If you saw the video above, Catey Shaw’s “Brooklyn Girls,” on the Internet yesterday, you probably figured out that it was instantly hated — and not because of the song or the singer, because of the subject matter. Its presentation of the much-beloved and much-maligned New York City borough is enough to make residents want to leave, apparently.
But Catey Shaw isn’t actually singing about Brooklyn the place. She’s singing about Brooklyn the adjective. She says so herself, in a teaser video for the song: “The whole thing about a Brooklyn girl is you don’t have to be from Brooklyn,” she states, with an actual bird perched on her shoulder. “It’s more the whole idea of the strong female.”
And Marc Spitz, author of the recently released book Twee, sees what she means. He says the song called to mind the idea of “très Brooklyn,” the supposedly trendy French terminology for coolness — to the point that he first guessed the song and video were Swedish, with non-Brooklynites just imagining the place. (Though “Brooklyn Girls” is definitely not twee, Spitz writes about the relationship between the two, saying that “Brooklyn” and “twee” are often confused these days.) The reason why there’s been such a backlash, says Spitz, is that “anything that’s ‘Brooklyn’ is going to produce a backlash.”
“It’s an authenticity question. We haven’t really progressed that much since the ’90s; you have to be super sincere or else you’re going to get a lot of shit,” he says. “Now [Brooklyn] is kind of a faux neighborhood with a prefabricated culture.”
But once you see it that way — the faux neighborhood and the real neighborhood being different — Shaw’s song doesn’t seem worth the hate anymore. That’s because if you separate the idea of Brooklyn from the place where people live (myself included, full disclosure), Shaw is being authentic.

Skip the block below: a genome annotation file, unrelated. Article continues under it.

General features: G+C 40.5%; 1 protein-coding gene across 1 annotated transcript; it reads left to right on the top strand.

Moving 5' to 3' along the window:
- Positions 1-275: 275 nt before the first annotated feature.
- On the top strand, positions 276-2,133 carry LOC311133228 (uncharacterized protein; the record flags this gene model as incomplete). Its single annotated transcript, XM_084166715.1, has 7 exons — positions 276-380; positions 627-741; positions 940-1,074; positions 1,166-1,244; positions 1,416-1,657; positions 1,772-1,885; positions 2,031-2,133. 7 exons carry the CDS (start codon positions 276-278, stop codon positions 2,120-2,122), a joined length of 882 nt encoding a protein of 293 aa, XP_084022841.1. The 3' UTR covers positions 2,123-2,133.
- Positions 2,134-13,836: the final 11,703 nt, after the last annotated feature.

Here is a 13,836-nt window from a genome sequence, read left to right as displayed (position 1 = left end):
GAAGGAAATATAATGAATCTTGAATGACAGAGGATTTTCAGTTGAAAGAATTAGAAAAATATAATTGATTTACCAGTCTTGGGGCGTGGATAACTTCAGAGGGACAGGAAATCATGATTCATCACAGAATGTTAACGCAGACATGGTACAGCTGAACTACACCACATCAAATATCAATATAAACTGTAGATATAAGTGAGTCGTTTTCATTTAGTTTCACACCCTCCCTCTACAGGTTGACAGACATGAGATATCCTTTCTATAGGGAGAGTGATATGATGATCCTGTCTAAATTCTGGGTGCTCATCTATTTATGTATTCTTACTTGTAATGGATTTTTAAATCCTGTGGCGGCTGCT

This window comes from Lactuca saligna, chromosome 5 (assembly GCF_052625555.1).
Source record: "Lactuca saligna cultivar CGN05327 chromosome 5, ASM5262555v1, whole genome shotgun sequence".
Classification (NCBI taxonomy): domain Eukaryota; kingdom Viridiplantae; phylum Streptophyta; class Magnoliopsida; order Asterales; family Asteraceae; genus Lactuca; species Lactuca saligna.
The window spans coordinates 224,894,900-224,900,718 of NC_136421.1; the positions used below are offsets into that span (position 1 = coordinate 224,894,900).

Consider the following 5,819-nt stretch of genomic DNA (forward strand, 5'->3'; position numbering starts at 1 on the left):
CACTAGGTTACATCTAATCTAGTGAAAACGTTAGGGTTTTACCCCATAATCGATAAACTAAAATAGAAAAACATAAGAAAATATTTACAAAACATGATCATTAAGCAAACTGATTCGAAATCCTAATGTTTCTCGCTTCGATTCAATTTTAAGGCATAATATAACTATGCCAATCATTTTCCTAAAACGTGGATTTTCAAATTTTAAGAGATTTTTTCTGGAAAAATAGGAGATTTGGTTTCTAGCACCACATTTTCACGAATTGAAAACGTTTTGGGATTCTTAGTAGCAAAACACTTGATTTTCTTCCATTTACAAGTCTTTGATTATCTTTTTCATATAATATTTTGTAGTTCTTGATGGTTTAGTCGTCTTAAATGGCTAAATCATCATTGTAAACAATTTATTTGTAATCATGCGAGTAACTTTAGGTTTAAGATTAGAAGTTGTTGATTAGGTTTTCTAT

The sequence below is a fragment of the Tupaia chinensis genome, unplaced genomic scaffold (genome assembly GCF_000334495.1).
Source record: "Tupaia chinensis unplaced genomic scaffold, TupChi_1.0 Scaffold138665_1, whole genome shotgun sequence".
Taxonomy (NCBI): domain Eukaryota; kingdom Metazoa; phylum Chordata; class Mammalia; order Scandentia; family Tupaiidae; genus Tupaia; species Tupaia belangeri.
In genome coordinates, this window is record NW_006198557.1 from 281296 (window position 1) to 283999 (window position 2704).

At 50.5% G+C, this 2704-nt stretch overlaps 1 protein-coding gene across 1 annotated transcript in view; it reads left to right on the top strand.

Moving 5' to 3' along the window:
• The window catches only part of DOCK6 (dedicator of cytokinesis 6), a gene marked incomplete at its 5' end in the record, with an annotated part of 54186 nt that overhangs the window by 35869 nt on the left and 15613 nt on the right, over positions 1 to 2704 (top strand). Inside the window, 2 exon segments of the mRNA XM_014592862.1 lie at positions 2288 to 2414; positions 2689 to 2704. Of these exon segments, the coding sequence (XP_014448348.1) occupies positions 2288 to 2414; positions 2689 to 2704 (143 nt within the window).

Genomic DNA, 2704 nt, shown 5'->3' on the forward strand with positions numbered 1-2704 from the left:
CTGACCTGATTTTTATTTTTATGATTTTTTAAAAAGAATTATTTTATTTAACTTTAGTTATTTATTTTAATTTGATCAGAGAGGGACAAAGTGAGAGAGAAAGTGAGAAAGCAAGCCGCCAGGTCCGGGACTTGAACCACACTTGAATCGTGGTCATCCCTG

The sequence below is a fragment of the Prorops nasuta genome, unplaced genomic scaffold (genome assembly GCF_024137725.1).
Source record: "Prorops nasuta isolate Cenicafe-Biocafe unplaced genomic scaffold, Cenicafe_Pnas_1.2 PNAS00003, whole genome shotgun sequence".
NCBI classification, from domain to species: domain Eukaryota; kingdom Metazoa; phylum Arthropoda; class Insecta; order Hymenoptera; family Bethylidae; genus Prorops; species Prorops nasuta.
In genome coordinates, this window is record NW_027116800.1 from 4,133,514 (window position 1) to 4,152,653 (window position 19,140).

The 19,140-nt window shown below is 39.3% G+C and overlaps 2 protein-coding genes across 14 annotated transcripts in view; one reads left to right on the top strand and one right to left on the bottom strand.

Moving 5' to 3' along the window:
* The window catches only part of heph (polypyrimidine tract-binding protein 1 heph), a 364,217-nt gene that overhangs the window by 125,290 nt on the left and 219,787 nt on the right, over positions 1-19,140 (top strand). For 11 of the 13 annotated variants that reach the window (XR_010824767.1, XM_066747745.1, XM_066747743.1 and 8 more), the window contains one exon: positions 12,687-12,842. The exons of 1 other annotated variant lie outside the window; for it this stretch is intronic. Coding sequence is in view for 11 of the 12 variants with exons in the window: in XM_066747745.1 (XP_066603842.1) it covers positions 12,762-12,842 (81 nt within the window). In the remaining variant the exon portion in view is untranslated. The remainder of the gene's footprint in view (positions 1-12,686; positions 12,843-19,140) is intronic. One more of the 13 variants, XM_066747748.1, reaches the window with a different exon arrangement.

The pre-fab culture Spitz describes is a real thing, and she’s really singing about it with seeming sincerity. Though New York-based outlets are understandably upset (with some exceptions) that someone is capitalizing on their hometown in a such a lame fashion, it’s hard to be upset at someone commercializing an intentionally commercial concept. Moreover, it’s not like the idea-vs.-place struggle is new. Manhattanites figured out long ago that while feeling protective of your territory is one thing, getting upset about other people’s ideas of what that place means is pointless.
“You have to remember that everyone since the dawn of time has bitched about New York and what it’s become, but nobody owns New York,” Spitz says. “When Bob Dylan came here, they said the scene was dead. When the Dutch came, they probably said the scene was dead. One of the great and terrible things about New York is that we expect the real, and this
is clearly not ‘the real’ — but also it’s bullshit to think that we own it.”
Just as Manhattan — like Paris and Los Angeles and Tokyo — has had to come to grips with existing as both a place and an idea at the same time, it’s too late to take back “Brooklyn,” even if the idea’s existence is still novel. “Personally, I lived on Bedford and Grand in 1992 and there was nothing there, and I go to Williamsburg now and I feel like I’m in the Twilight Zone,” Spitz says. “The fact that any of this is happening is rather strange to me, even though I wrote a book about it.”